to page content
to site navigation
The Resource Center has all the info you'll need From content to user feedback, the resource center has the information you need for every level of the entrepreneurial process.
Chasing an entrepreneurial dream can be an all-consuming effort. Particularly in those crucial early days of a startup, founders seem to eat, sleep and breathe their businesses. This naturally occurring tunnel vision has a purpose, of course, allowing entrepreneurs to give their business babies the time and attention they need to mature. But this heads-down mode is not without its drawbacks, one of which is neglecting to stay up on current events--particularly the happenings that can impact the entrepreneurs who are inadvertently paying no attention to them.
I recently attended the 39th Annual Induction Ceremony for the National Inventors Hall of Fame. As it has been in years past, it was awe-inspiring and of significant historical interest.
An entrepreneurial company in its second year confronts challenges more
The recurring question I hear from so many people in business is: “Why aren’t more startups generated by the university system?” It’s not an easy question, certainly not one to be solved in a single blog post. As I considered the many facets of academia that influence the actions of its researchers such as government policies, university culture, funding agency metrics and so forth, I realized that the obstacles and challenges faced by professors are similar to those of most any startup.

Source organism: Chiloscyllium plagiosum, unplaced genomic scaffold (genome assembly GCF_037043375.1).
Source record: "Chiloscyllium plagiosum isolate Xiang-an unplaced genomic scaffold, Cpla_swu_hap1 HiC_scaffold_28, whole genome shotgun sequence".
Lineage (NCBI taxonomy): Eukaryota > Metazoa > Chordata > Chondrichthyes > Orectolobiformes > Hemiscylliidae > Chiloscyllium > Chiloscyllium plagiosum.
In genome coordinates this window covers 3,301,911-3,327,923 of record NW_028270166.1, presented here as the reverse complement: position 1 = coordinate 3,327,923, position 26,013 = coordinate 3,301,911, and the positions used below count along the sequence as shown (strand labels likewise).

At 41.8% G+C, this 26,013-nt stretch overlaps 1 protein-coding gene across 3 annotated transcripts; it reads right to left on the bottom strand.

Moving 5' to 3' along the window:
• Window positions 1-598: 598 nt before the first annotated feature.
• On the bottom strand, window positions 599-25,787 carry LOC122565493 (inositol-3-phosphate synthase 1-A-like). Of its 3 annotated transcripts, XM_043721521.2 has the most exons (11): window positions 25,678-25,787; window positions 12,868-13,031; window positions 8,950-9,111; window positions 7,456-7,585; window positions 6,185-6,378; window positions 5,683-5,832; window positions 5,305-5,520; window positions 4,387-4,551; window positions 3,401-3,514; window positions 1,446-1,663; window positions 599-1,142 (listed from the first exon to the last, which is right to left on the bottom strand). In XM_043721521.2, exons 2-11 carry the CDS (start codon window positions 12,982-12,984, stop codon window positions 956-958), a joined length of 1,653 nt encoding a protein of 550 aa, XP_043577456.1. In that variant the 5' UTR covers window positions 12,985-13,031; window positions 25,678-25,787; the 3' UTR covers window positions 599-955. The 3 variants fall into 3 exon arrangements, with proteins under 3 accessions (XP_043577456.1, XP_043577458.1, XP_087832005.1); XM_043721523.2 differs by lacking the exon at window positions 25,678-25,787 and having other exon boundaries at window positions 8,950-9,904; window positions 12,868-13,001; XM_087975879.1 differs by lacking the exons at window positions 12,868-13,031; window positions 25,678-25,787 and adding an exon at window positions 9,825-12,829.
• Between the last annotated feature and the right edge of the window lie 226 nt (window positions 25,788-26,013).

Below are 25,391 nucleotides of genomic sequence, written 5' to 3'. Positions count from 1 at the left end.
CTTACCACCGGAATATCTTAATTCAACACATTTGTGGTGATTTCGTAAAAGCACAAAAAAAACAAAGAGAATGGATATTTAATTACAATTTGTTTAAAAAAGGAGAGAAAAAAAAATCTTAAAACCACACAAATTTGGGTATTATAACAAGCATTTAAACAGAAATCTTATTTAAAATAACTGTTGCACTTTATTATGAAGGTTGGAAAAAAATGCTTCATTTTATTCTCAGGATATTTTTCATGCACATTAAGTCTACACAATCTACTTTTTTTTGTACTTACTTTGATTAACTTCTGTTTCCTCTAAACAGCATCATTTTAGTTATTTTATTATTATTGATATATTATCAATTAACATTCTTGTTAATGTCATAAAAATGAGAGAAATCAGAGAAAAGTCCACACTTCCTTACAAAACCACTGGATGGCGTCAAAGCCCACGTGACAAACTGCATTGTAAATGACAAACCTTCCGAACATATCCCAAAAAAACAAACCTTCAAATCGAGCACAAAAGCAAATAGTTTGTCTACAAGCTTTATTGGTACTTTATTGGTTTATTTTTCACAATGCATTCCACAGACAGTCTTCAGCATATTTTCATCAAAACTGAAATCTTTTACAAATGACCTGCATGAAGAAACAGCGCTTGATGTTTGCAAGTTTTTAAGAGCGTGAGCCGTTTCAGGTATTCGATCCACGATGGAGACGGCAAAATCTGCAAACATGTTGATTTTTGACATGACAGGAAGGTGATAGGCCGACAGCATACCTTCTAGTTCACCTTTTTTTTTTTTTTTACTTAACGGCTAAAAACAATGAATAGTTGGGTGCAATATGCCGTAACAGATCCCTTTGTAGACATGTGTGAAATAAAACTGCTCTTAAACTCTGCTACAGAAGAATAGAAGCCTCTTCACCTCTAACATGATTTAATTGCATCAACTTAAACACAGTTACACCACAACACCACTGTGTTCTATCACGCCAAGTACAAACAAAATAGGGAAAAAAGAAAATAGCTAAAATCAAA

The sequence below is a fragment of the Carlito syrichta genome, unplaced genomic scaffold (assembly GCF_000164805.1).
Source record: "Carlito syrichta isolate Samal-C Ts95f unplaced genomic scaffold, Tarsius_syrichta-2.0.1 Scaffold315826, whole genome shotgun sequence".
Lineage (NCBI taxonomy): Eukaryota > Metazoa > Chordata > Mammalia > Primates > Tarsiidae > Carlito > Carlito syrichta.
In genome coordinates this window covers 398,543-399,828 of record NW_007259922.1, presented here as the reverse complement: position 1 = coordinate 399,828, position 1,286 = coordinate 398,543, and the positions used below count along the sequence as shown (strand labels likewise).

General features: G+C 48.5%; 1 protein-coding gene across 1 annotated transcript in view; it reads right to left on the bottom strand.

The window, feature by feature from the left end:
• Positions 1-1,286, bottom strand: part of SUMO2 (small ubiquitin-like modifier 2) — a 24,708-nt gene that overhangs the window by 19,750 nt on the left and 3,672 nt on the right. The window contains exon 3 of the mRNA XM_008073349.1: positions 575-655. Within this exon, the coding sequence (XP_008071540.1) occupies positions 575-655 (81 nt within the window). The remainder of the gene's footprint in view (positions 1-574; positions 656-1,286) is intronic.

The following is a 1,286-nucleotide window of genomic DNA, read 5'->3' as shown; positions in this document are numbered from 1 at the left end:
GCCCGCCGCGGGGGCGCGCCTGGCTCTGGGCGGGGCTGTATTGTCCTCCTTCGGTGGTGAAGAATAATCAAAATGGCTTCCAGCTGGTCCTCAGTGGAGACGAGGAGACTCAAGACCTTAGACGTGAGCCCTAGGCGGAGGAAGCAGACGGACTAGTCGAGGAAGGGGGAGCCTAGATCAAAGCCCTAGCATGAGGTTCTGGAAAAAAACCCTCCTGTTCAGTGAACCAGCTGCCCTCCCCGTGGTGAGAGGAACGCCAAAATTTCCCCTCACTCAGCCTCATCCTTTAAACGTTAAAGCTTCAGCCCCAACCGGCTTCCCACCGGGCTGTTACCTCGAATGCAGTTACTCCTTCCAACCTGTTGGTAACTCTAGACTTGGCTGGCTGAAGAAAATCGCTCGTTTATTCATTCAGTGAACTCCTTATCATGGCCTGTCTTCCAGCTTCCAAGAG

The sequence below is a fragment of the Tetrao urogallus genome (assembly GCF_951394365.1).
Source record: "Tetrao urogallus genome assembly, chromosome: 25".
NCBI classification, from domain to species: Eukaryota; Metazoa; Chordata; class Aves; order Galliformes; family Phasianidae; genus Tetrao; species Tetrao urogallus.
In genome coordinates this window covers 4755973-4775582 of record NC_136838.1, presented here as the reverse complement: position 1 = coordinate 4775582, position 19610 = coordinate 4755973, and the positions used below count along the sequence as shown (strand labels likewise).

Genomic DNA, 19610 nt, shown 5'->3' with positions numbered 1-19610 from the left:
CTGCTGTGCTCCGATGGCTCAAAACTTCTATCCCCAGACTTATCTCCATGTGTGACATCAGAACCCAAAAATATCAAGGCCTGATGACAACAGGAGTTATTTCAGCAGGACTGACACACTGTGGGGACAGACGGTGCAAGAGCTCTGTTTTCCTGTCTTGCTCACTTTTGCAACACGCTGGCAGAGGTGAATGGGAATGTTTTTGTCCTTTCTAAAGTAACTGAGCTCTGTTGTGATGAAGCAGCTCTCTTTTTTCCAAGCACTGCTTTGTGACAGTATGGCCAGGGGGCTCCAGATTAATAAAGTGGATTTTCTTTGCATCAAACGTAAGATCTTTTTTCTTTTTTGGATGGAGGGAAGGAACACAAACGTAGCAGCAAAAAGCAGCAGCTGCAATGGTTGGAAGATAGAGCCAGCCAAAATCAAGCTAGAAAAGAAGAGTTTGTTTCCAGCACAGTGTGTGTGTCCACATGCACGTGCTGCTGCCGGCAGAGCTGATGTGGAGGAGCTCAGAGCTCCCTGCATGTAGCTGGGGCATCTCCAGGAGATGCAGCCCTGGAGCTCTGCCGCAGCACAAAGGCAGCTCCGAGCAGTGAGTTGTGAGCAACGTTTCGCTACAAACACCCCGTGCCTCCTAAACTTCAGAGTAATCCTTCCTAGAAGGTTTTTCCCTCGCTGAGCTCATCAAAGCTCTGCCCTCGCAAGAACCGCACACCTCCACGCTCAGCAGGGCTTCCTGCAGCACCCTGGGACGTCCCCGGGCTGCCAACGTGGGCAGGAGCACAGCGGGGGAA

Innovation Fund America (IFA), our program delivering high-impact education, coaching and pre-seed funding to scalable, technology-based startups via community colleges around the country, has quietly been having a big couple of months. It's a complicated and demanding program to launch and it's taken nearly a year and a half to get to this point, but we're excited that IFA is now open for business in two communities--and we're really just getting started.
Karen Richardson's contributions are helping to make sure Stanford engineering students learn about being entrepreneurs.
This week, eMed will be providing coverage of Partnering for Cures, a conference bringing together leaders in biotech research to discuss the healthcare business landscape.
Physician entrepreneur Dr. Jen Dyer talks about the similarities and differences between running a healthcare business and being an academic researcher.
In the last decade, the United States has found itself fully immersed in nation building, despite its alleged distaste for such endeavors. U.S. military forces in particular have been at the center of these efforts, building schools in Iraq, staffing Provincial Reconstruction Teams (PRTs) throughout Afghanistan and training soldiers in Mozambique. U.S. Army platoon leaders hand out micro grants to small business owners and help stand up city councils. Civil servants who once trained for peacetime development work now find themselves mediating tribal disputes in remote mountain provinces. Regardless of the efficacy of such efforts, public statements by both President Obama and Secretary of State Hillary Clinton suggest that nation building and related activities are preferred solutions in the war against terrorism. Yet despite the enormous complexity and ambition of such efforts, there remains a gap in the training and education for nation building.
The Medical Devices Center Innovation Fellows program at the University of Minnesota is expanding to bring in twice as many professionals. Program participants work to create new innovations in healthcare.
Want to get connected? Sign up to receive regular news, polls and updates from The Kauffman Foundation.